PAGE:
The Secret to Figgy Fig Drinks: Turn on Your Oven

It's tricky to get figs to work in a drink, but after a bit of testing we created a syrup that packs real fig flavor. Autumn Giles

A month ago, my boyfriend and I moved from NYC to a small town in Arizona. We were both very ready and very excited, but a cross-country move is a cross-country move. That is to say, getting packed and getting there took a fair bit of bourbon and some serious eyes-on-the-prize perseverance. For me, the prize was a backyard with a set of giant fig trees that I knew would be at the peak of their production shortly after we arrived.

I think that eating a fresh fig straight from the tree is one of life's singular pleasures, but getting that amazing fig flavor into a beverage is a bit of a challenge. Simply muddling figs into a drink won't really cut it. It may give the drink visual appeal, but won't impart much, if any, flavor. Cooking down figs into a syrup can end up tasting sweet and caramelly, but it won't retain much of the original fig's personality.


To get around the sweetness issue, I thought maybe a cold processed syrup (that is, macerating the figs in sugar in the fridge overnight, straining, then adding water) might be a good option to preserve the nuances of fresh fig flavor. But that method made a syrup that was way too subtle and easily overpowered by other flavors.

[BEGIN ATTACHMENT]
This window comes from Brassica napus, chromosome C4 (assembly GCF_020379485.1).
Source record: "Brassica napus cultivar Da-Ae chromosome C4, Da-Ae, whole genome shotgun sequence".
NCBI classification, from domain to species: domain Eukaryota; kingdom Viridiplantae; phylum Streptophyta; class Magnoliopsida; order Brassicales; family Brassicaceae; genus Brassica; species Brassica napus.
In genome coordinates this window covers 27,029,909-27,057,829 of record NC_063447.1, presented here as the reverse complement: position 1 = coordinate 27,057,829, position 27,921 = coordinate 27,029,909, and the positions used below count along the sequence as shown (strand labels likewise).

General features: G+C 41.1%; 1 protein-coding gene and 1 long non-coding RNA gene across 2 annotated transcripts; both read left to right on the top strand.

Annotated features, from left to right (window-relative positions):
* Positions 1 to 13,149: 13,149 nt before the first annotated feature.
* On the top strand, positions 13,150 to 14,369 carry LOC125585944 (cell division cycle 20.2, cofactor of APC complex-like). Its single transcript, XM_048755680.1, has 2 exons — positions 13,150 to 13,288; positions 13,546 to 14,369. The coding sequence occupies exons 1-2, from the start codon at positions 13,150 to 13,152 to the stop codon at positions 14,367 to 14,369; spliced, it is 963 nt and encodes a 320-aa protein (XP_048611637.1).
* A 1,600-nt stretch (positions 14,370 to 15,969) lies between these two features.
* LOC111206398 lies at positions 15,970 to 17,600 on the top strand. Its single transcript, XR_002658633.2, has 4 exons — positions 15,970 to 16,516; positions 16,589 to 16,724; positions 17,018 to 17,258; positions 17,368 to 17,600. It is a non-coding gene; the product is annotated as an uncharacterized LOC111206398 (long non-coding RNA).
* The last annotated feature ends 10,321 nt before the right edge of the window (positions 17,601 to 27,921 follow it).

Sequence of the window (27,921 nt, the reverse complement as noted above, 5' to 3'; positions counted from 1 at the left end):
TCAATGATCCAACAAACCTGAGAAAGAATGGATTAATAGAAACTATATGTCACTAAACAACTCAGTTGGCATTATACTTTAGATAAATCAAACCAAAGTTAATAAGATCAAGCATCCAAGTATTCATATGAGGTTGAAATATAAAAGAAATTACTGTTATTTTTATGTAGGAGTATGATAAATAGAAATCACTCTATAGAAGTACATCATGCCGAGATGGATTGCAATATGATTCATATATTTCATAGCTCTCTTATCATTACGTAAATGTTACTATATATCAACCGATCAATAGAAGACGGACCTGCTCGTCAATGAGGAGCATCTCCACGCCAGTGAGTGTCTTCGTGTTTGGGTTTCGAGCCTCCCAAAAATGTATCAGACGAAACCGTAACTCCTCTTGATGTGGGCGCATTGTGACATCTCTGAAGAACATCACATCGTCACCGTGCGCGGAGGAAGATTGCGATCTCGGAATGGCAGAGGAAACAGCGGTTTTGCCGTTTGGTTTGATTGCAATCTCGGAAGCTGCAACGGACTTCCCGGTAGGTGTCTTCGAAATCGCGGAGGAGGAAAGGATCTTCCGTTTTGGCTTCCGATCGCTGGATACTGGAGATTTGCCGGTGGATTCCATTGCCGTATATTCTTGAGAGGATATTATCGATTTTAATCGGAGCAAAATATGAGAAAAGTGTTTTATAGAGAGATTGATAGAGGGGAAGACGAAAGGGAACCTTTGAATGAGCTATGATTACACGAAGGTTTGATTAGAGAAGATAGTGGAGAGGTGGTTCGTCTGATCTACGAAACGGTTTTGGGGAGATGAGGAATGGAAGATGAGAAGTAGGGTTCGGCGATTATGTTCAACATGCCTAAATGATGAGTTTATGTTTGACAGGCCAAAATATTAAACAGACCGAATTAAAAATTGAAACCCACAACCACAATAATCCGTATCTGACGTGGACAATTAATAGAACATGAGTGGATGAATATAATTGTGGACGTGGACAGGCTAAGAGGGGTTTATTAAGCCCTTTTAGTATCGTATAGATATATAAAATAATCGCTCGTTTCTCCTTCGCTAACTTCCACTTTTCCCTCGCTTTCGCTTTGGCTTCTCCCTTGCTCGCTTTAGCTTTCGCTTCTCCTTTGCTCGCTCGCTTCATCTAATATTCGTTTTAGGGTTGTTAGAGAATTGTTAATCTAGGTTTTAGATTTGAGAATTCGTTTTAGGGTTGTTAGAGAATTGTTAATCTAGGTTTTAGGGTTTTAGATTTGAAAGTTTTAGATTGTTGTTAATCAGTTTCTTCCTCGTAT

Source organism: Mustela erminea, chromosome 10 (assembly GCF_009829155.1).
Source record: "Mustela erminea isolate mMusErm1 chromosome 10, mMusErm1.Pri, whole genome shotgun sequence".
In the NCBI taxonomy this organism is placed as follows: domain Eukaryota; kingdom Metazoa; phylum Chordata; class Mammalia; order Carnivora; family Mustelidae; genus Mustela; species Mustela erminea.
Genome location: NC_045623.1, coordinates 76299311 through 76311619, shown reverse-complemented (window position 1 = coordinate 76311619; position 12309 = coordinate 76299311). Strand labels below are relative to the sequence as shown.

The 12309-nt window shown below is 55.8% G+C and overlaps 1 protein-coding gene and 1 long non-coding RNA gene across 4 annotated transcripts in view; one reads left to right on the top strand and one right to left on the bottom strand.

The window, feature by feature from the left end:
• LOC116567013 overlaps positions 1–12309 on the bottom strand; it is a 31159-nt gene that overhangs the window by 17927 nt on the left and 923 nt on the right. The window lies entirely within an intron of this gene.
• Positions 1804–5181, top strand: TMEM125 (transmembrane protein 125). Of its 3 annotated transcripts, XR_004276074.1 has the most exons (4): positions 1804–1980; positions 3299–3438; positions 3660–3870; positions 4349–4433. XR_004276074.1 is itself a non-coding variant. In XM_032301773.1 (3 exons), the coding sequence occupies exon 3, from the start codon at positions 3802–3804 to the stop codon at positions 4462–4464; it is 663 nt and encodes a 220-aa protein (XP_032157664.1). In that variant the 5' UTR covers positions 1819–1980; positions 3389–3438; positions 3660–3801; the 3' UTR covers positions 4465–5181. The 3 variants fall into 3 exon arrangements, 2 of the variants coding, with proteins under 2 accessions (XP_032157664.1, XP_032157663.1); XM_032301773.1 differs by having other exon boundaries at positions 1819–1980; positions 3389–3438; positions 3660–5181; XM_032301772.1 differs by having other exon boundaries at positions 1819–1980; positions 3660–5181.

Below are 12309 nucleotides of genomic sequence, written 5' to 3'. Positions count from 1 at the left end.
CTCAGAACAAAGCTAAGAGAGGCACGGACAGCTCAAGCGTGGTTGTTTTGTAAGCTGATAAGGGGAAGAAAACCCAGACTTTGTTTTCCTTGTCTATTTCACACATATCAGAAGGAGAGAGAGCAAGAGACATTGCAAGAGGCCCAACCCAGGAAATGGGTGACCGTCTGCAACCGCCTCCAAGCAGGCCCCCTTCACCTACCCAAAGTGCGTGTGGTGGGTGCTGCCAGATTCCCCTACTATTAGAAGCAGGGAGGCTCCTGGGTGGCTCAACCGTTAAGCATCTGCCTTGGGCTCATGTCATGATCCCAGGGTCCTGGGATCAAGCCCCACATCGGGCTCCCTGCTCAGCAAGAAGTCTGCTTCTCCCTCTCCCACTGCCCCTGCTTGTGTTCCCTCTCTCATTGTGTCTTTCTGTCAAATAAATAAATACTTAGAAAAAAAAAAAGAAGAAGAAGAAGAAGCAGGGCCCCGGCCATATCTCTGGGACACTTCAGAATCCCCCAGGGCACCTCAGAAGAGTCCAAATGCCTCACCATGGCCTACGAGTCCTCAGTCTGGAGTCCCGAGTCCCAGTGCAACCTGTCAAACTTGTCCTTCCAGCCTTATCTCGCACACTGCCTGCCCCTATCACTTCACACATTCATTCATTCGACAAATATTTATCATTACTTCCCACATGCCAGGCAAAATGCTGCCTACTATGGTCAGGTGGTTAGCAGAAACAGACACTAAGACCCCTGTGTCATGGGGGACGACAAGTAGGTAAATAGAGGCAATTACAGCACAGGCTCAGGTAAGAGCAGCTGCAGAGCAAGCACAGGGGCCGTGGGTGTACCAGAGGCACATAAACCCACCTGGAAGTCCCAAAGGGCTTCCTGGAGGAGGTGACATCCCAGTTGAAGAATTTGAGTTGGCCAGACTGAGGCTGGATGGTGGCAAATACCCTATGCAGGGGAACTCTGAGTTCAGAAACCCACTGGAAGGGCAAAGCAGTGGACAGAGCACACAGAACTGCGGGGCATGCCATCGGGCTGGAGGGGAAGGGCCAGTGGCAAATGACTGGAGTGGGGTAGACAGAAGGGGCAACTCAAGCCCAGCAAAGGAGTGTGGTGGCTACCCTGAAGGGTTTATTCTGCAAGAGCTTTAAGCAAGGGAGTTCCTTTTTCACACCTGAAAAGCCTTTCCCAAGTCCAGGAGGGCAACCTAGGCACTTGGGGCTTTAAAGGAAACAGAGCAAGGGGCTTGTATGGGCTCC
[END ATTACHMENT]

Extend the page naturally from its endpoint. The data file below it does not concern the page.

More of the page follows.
The solution to concentrating the fig flavor was to bring together a combination of fresh figs roasted at a low temperature in the oven (essentially, oven-dried figs) with store bought dried figs. I infused the intensely-figgy mix in warm simple syrup, then blended it with an immersion blender. Once strained, this syrup had the exact complexity that I was looking for: full-on fig flavor, without too much sweetness.

Fig Balsamic Soda


Once I had successfully achieved a fig syrup that actually tasted like figs, I didn't want to dress it up too much. I initially thought that infusing a bay leaf in the syrup along with the figs would be nice, but after testing both a version with and a version without bay leaves, I found that I liked it better without. This simple version of a fig soda was my favorite: a sippable version of the classic pairing of figs and balsamic vinegar. It's sophisticated, rich, and slightly tangy in the most delicious way.

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Fig, Goat Cheese, and Black Pepper Milkshake


I generally believe that milkshake flavors should be pretty minimalist, but this drink is a worthy exception. A generous amount of soft goat cheese gives this shake an awesome creaminess and a nice thick texture. To layer the fig flavor here, fresh figs are blended with flavorful fig syrup. Finally, instead of sprinkles, this shake is topped off with a few big turns of freshly ground black pepper for a perfect savory finish.

Get the Fig, Goat Cheese, and Black Pepper Milkshake recipe »

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